1 August 219
Mr Mike Slater
Deputy Director-General (Operations)
Department of Conservation
P.O. Box 10420
Dear Mr Slater
Re: Poisoning of Arthurs Pass National Park
You have given consent for the business “Vector Control Services” to aerially poison Arthurs Pass National Park, including places that have not been poisoned before, primarily to control rats in order to protect kakariki.
Your department’s most recent monitoring indicates that according to its own target, no poisoning is necessary.
Furthermore the consent application (supplied by OIA request 20/06/19) gave you no substance upon which to base your decision. It failed to reference any of its claims of benefit. It also failed to discuss relevant risks and unknowns (e.g. 1080 persistence in cold water) and known adverse effects such as sub-lethal damage (e.g. birth defects, reproductive damage). It ignores many relevant details regarding the ecology of the area and responses to aerial poisoning.
Because of these deficiencies, your consent breaches the Hazardous Substances and New Organisms Act 1986 (in at least Sections 5, 6, 7 and 95A (Part 3)).
- The consent provided is to bring rat tracking to below 5%. The most recent rat monitoring was in May. Rat tracking was low, averaging 2.7% (average tunnels tracked/night) (data supplied via OIA request 20/6/19).
- No attempt has been made to assess the amount of food now available to fuel an anticipated rodent plague. Anecdotal reports are that due to very dry autumn conditions, beech seeds shrivelled up and there is little food. In previous studies beech masting was assessed using collected seed (Griffiths & Barron, 2016), however no such effort seems to have been made despite the enormous scale of the proposed poisoning.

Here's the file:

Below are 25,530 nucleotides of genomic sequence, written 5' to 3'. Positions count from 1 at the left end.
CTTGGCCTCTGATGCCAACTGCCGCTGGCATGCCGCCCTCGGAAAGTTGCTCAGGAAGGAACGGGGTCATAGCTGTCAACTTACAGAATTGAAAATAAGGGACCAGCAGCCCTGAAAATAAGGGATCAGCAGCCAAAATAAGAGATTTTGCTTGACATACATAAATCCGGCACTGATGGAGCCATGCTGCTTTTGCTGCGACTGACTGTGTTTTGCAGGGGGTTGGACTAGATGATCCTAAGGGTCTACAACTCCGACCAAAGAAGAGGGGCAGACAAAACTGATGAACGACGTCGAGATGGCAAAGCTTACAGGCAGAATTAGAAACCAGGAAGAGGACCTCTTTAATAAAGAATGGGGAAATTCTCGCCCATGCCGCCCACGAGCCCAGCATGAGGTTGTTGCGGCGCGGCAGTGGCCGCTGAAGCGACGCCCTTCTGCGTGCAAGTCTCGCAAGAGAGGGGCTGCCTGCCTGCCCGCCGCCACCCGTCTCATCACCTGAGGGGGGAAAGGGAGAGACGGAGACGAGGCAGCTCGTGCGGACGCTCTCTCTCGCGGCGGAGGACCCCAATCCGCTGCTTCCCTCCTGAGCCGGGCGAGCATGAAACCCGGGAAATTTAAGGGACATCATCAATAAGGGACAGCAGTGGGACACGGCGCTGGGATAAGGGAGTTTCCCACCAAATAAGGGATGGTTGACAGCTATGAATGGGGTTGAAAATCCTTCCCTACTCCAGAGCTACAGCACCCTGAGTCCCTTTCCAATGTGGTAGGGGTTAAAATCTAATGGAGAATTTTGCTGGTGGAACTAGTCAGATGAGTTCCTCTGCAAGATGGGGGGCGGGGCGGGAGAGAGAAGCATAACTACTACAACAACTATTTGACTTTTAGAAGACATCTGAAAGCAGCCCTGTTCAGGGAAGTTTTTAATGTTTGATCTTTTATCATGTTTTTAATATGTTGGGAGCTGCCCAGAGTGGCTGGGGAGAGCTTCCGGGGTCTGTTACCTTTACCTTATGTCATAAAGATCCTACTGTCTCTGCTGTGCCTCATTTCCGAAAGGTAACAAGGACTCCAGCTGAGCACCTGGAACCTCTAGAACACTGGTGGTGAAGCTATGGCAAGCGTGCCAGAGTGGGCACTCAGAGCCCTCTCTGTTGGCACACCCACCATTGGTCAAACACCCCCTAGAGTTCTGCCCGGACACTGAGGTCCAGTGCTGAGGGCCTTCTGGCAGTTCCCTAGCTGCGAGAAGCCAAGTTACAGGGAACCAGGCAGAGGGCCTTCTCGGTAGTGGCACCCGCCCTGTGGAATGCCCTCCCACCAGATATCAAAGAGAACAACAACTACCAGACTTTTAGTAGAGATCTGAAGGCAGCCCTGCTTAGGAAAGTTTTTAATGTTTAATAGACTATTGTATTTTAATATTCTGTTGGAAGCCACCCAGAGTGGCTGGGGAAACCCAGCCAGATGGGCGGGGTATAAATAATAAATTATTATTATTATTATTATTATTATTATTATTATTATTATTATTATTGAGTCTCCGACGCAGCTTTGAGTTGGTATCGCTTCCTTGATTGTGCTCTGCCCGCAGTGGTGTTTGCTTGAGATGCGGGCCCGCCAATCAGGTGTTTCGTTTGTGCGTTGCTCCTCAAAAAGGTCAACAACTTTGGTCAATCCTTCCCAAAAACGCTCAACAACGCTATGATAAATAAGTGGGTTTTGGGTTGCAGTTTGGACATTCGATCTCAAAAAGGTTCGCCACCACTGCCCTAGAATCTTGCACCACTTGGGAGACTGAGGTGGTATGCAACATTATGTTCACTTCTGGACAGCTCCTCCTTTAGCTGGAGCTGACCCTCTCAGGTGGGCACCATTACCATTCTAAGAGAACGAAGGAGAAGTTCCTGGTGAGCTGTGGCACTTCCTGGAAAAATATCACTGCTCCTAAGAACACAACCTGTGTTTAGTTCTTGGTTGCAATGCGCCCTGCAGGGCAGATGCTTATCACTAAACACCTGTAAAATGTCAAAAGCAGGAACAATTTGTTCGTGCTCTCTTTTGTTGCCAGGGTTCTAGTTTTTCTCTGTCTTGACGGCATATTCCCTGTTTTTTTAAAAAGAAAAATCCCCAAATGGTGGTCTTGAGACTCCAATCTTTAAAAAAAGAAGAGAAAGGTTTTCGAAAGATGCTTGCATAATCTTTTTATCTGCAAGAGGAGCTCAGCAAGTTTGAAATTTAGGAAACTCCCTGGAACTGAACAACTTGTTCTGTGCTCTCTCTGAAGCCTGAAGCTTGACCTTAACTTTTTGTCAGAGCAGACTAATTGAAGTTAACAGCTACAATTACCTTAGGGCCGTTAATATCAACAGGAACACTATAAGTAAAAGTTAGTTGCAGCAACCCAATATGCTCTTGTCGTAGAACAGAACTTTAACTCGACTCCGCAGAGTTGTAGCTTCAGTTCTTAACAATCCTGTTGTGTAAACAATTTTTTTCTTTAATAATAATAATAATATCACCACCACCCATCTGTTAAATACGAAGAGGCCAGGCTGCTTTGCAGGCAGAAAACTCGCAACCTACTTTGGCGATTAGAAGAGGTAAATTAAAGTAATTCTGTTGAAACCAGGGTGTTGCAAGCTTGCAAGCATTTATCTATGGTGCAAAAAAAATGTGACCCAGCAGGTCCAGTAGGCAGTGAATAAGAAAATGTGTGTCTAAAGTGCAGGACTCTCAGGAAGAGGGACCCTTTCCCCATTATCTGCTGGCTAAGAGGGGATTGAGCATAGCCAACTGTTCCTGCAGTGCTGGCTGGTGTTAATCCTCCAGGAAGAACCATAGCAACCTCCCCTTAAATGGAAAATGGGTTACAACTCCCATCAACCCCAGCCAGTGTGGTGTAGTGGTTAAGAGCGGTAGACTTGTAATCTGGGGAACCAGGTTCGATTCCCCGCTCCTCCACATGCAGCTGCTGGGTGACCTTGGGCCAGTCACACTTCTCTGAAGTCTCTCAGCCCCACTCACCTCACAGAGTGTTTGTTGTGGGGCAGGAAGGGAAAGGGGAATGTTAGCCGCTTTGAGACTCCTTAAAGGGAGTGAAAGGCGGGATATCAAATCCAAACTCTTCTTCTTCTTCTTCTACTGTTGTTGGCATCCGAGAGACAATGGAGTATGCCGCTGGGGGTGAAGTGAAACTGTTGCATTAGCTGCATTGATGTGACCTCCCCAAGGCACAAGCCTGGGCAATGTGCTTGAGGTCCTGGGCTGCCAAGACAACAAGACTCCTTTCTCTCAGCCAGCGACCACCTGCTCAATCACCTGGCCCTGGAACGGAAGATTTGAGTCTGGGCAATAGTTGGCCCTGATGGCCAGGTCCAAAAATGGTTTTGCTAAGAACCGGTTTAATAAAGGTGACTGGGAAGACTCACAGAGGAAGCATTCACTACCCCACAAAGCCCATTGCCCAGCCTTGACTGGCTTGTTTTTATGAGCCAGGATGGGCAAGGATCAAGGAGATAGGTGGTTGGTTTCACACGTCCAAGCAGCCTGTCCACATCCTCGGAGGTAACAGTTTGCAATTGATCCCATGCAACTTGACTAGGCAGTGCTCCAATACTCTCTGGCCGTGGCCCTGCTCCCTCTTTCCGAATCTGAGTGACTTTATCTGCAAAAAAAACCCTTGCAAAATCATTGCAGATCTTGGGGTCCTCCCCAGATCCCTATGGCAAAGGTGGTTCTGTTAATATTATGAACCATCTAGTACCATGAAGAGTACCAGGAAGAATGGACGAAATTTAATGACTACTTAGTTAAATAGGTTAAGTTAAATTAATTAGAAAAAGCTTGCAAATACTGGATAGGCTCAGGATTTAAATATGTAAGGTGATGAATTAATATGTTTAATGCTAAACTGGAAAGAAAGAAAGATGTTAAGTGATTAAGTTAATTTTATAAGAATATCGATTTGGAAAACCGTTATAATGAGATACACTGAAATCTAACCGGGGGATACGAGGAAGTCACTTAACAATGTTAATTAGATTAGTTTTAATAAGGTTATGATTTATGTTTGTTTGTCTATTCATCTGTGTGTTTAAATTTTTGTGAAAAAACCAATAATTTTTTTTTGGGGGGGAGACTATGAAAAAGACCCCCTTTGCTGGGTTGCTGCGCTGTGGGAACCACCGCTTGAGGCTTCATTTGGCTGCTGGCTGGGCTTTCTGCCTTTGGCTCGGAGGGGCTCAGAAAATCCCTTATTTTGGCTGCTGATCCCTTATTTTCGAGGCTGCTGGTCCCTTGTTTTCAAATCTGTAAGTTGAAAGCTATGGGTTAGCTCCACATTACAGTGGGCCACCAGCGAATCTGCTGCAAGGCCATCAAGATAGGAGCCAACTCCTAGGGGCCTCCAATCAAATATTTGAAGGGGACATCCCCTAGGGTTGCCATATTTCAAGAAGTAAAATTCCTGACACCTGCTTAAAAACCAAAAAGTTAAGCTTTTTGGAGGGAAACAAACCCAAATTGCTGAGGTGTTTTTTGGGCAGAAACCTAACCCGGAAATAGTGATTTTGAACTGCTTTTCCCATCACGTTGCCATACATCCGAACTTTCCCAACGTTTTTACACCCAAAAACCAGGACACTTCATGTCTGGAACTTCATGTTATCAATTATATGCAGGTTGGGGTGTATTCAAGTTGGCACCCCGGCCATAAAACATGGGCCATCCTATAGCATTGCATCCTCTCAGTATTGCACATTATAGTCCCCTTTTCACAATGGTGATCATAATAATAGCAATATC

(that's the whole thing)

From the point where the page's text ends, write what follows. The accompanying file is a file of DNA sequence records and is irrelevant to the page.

- Contrary to the consent application’s claim, there is no certain relationship between beech masting and rat numbers (Brown et al., 2015; Griffiths & Barron, 2016). Usually in beech forests, if rodents do increase after masting, it is mice rather than rats (Ruscoe & Murphy, 2005). 1080 is not usually effective against mice (Fisher & Airey, 2009).
- Aerial 1080 operations result in increased mouse tracking, then very high numbers of rats start to build up after a few months after its use (Ruscoe et al., 2011; Griffiths & Barron, 2016) because they are well equipped to take over the unused resources left by the poisoned animals. Rats can develop tolerance to 1080 (ERMA 2007, ERR p. 535). They are generalist feeders and very fast breeding so they are set to be the last animal thriving after repeated poisoning campaigns (Kisner, 2016).
- 1080-poisoned kakariki have been found (Fairweather et al., 2015). There are only a few hundred of this species left, so risking poisoning of any individuals is irresponsible.
- One of the few monitored species, the kea, suffers 12% losses in every operation on average. It is claimed by DoC that losses are greatest where kea are familiar with people (Kemp et al., 2018). If so losses should be high in this heavily used national park. Also it is winter, meaning that kea are hungry and tending to feed on the ground, at lower altitudes (Jackson, 1960), so the chances of eating poisoned bait are very high. To make matters worse, two exemptions to the Kea Code of Practice made in the consent application are being granted: blood is apparently to be added as a deer repellent and baits are to be sown at 3 kg/ha (double density) in kakariki areas. There is an unknown number of kea remaining in the wild but it may be less than 1000 (Bond & Diamond, 1992; Harper, 2012; Roy, 2016).
- Most native species have not been monitored, therefore 1080 poisoning effects on populations and ecology are unknown (Whiting-O’Keefe & Whiting-O’Keefe, 2007; Veltman et al., 2014; Brown et al., 2015; Pollard, 2016).